By Rachel Wells
At the end of the day when you reunite with your child from after school pick up, programs, extracurricular activities, clubs, or sports, you most likely want to know what they have been up to.
If daily conversations with your child sound something like this, “How was your day today at school?” “Fine.” “What did you do today at school?” “Nothing.” it may be time to try something new.
Kids don’t often tell you a whole lot, but if you want to know a lot then maybe it’s time to change up your questions. Instead of asking questions that allow your child to answer with one word answers or with little detail, try some of the following options instead. Programs for students like Apollo After School, give teachers an opportunity to talk with your child and ask these types of questions as well, giving your child multiple opportunities to practice having meaningful conversations.
Hopefully after reading this you will find some alternative questions to get your child to open up and start an engaging conversation about what your kid actually did during the 8 hours they are away from you doing “nothing” and after school pick up. Next time your child comes home from school try asking them one or two of the following:
A lot more fun and detailed right? These questions don’t really open the door to one word answers, but instead act as a springboard to engaging, interesting, and more thorough conversation. Remember that once you get your child to open up in daily conversations like this, really take the time to listen and not interrupt. You want this to be the start of a new normal with your child actually telling you about their day and their life when they are away from you and talking about all those fun indoor activities for kids.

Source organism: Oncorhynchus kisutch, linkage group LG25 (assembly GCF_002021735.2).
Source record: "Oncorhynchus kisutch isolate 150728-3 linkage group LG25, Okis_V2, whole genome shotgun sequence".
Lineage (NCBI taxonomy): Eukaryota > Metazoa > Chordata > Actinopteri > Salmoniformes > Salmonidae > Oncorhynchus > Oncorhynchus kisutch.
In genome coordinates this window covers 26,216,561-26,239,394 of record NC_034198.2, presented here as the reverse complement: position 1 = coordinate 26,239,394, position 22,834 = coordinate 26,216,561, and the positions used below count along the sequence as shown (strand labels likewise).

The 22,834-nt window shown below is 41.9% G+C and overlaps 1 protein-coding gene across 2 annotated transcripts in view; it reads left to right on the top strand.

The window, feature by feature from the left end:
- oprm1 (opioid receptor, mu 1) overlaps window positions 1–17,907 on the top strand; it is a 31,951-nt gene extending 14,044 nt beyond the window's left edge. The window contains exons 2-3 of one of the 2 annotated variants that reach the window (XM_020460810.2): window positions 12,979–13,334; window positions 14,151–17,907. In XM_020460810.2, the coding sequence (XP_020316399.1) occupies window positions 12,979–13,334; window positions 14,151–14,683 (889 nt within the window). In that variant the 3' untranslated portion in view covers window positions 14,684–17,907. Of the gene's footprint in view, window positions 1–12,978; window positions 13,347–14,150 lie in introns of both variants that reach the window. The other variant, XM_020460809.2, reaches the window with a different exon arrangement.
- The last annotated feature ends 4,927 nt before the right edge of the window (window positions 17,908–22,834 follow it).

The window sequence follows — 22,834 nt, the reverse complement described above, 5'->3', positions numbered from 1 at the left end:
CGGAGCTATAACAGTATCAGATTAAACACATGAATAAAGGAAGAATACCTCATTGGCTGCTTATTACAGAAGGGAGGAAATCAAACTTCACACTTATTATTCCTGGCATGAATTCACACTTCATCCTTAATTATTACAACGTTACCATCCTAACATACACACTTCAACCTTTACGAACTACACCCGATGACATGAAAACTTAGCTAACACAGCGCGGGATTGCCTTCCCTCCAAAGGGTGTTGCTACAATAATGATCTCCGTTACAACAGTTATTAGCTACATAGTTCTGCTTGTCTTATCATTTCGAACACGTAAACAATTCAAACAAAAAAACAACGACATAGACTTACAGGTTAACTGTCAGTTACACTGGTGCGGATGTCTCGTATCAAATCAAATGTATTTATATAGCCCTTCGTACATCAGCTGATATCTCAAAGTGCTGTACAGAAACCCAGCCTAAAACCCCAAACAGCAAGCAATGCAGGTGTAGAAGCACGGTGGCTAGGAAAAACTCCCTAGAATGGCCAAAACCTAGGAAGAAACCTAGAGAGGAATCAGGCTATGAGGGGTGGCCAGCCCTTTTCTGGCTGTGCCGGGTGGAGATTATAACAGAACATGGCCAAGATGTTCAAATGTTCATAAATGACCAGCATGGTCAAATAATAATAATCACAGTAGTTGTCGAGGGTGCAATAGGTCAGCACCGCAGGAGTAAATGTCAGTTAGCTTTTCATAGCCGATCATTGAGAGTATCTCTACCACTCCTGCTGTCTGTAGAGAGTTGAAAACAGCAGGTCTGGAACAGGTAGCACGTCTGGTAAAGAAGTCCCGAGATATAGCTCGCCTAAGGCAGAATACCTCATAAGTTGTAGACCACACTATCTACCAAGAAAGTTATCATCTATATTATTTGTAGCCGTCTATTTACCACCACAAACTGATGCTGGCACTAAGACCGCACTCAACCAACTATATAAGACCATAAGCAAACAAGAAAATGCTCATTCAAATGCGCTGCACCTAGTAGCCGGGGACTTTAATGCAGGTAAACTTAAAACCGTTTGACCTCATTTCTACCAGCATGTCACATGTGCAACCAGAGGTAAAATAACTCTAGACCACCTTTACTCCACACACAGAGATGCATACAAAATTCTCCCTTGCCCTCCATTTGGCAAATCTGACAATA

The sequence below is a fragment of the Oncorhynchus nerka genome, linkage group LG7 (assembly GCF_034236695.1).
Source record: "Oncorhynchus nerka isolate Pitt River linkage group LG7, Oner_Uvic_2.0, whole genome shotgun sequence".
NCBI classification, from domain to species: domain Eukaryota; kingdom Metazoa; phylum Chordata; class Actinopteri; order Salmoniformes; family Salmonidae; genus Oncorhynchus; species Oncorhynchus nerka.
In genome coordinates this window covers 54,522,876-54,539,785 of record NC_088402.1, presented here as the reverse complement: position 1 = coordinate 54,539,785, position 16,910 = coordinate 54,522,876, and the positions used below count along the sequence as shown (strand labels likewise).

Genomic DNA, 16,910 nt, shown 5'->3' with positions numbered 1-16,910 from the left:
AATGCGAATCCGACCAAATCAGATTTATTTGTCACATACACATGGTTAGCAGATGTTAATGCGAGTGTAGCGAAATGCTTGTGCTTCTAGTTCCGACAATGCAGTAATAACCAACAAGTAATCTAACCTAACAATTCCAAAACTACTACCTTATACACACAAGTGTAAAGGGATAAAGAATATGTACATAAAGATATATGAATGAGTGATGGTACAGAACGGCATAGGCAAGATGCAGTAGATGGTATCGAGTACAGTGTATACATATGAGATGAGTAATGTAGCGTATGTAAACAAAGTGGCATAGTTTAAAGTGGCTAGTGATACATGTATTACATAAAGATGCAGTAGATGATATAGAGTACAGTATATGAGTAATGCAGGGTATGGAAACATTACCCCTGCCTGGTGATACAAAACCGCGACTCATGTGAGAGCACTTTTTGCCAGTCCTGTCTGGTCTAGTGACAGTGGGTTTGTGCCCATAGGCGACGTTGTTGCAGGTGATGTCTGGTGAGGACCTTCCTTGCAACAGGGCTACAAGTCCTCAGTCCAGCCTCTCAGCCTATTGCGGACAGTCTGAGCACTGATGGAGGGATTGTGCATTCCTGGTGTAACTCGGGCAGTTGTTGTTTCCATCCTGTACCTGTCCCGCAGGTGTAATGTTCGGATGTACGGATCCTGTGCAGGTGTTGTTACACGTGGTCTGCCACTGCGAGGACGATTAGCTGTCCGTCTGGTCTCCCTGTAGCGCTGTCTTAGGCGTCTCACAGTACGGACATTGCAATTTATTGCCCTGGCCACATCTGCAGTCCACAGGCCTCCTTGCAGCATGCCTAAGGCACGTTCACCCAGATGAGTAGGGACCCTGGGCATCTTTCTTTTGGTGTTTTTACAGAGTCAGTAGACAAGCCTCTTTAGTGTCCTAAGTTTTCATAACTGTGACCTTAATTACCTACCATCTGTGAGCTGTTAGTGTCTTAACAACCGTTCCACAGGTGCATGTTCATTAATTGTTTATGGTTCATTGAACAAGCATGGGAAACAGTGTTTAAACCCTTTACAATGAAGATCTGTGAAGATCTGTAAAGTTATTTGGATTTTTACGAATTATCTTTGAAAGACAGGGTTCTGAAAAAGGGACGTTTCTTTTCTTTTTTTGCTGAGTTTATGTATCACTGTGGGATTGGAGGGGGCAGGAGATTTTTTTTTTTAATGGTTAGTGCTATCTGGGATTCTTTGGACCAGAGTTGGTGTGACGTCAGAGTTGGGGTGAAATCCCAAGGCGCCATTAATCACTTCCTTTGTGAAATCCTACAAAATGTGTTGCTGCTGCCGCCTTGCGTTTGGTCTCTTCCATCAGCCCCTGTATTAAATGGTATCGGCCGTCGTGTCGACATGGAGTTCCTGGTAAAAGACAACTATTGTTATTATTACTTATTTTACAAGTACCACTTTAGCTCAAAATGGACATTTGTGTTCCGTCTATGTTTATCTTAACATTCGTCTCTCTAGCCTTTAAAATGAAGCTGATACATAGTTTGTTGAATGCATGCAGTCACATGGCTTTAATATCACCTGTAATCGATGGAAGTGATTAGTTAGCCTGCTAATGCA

Make eye contact and react appropriately when your child is finished. Ask about your child’s feelings in regards to what they are sharing and about the feelings of others involved in their stories. Finally, thank your child for having such open and honest conversations with you. This should be a time to build trust and respect and strengthen your relationship together outside of after school pick up times. Acknowledge that you are always there for your child and willing to offer help, or just be a sounding board if that is what they need.